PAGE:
It’s been an educational summer learning about growing dye plants (for dyeing cotton for my art). After the great stone retaining walls created terraces in our new yard, the WWOOFers and I developed a long narrow plot on one of these terraces to grow dye plants.
Finding the seeds for dye plants is a little tricky, and I share my sources in this post.
My mid-season failures and fights with deer, dogs, and slugs are noted here.
Now, we are nearing the end of the season, and I can report on what worked and what needs to be re-worked for next year’s dye plot. (NOT die plot, as in cemetery!)
The dye plant seeds that didn’t even germinate/grow/survive the slugs:
– Tansy (although I dug some up from the roadside, transplanted it and it is showing new growth now.)
– Stinging nettle (I know, why would anyone want to grow this????)
– Our Lady’s Bedstraw
– Elecampane (turns out it’s a medicinal plant as well)
The deer regularly hopped into the dye garden past my flimsy barriers. Next year, gates and fences that they can’t see through. The only plant that seemed to be tasty to them is the Sumac.
When the weather turned record-breakingly warm and dry, those pesky slugs ceased to be a problem. I don’t think it had much to do with my many slug remedies, though!
And, partial successes:
– Indigo (germinated, loved by slugs, but did not get very big – scarcely enough to harvest):
– Woad – only two plants survived the poor germination record here, but they grew quite big and I may get one or two Woad Balls out of them:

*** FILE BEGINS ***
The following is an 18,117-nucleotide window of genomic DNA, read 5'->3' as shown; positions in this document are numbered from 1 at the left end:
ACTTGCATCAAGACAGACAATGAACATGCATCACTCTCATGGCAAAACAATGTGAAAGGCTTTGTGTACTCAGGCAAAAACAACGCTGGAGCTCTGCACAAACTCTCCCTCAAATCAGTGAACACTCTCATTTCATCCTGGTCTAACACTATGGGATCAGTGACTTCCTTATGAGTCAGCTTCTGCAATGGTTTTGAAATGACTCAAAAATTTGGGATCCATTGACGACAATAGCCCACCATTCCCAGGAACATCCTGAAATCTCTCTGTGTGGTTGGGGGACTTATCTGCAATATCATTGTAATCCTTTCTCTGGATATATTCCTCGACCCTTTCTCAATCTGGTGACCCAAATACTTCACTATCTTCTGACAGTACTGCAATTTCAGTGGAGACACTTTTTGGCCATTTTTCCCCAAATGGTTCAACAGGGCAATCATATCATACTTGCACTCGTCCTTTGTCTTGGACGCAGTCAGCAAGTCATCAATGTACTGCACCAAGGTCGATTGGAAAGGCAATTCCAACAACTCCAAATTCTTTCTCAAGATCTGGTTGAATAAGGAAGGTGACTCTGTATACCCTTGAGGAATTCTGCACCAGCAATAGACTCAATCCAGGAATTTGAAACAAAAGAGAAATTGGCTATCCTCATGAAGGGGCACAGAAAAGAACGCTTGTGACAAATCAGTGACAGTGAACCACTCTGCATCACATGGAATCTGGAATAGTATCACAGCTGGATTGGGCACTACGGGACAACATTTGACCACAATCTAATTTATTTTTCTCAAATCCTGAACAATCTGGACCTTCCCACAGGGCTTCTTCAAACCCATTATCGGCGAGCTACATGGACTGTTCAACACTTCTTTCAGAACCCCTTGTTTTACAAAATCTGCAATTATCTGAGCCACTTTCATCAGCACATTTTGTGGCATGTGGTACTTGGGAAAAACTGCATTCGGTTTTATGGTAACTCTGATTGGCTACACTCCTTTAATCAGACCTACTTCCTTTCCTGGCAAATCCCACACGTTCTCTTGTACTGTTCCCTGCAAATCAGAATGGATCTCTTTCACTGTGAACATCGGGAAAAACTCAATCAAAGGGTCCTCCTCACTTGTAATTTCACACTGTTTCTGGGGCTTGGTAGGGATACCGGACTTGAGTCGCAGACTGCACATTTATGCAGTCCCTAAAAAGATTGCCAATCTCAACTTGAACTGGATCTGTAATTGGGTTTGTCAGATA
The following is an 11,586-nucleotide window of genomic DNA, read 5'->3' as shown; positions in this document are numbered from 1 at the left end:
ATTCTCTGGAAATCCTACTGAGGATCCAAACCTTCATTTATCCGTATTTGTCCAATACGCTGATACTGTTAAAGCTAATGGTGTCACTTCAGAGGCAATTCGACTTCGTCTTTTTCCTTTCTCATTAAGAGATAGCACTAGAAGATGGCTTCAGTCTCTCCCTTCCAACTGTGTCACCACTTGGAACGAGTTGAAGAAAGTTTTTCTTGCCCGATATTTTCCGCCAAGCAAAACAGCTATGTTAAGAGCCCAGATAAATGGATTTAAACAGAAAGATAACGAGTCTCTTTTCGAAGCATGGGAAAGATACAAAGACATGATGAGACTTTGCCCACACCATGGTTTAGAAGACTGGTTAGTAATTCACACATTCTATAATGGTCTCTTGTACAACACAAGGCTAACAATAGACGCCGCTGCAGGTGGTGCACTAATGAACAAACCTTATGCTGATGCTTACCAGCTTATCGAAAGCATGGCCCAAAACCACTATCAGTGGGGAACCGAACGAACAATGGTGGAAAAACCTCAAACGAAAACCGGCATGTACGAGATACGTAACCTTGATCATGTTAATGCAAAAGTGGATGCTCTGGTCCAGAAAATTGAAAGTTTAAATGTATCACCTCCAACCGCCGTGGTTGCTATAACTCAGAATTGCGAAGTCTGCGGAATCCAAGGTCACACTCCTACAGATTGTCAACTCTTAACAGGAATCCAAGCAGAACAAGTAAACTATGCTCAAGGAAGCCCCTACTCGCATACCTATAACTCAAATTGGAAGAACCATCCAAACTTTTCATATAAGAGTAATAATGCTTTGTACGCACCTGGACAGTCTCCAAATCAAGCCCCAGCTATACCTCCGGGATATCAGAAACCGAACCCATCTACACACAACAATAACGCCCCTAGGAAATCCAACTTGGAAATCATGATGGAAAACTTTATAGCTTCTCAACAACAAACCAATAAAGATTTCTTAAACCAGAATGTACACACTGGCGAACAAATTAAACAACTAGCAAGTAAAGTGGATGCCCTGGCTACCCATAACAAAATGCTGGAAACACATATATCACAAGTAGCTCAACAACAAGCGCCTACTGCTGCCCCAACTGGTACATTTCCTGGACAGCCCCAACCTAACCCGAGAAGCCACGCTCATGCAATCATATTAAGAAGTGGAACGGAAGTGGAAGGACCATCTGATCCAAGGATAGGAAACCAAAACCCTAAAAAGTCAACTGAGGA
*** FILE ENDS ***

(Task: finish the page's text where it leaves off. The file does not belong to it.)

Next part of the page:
– Camomile – late season growth where there was irrigation, but thus far only a few flowers:
– Osage Orange – these tree seedlings survived, but have not grown much. We’ll see how they grow next year. Slugs and deer don’t care for them:
– Pomegranate – I bought a plant from the nursery, which has grown quite a bit, but no sign of fruit
– Marigolds – in spite of their severe early scalping by the slugs, the hot weather proved to be a huge boon to them, and they produced like crazy
– Coreopsis – Huge bushy plants and so many flowers and seeds to plant next year, down in the lower yard though, because they almost took over the dye garden. Deer don’t like Coreopsis, so they’ll make great wildflowers:
– Madder – after a slow start, these vine plants got happy. They’re perennials, and need to grow for at least 3 years before their roots and stems can be harvested for the red-orange dyes they’re famous for. Neither slugs nor deer like them:
I’m looking forward to learning from my mistakes, once I make time to do more research.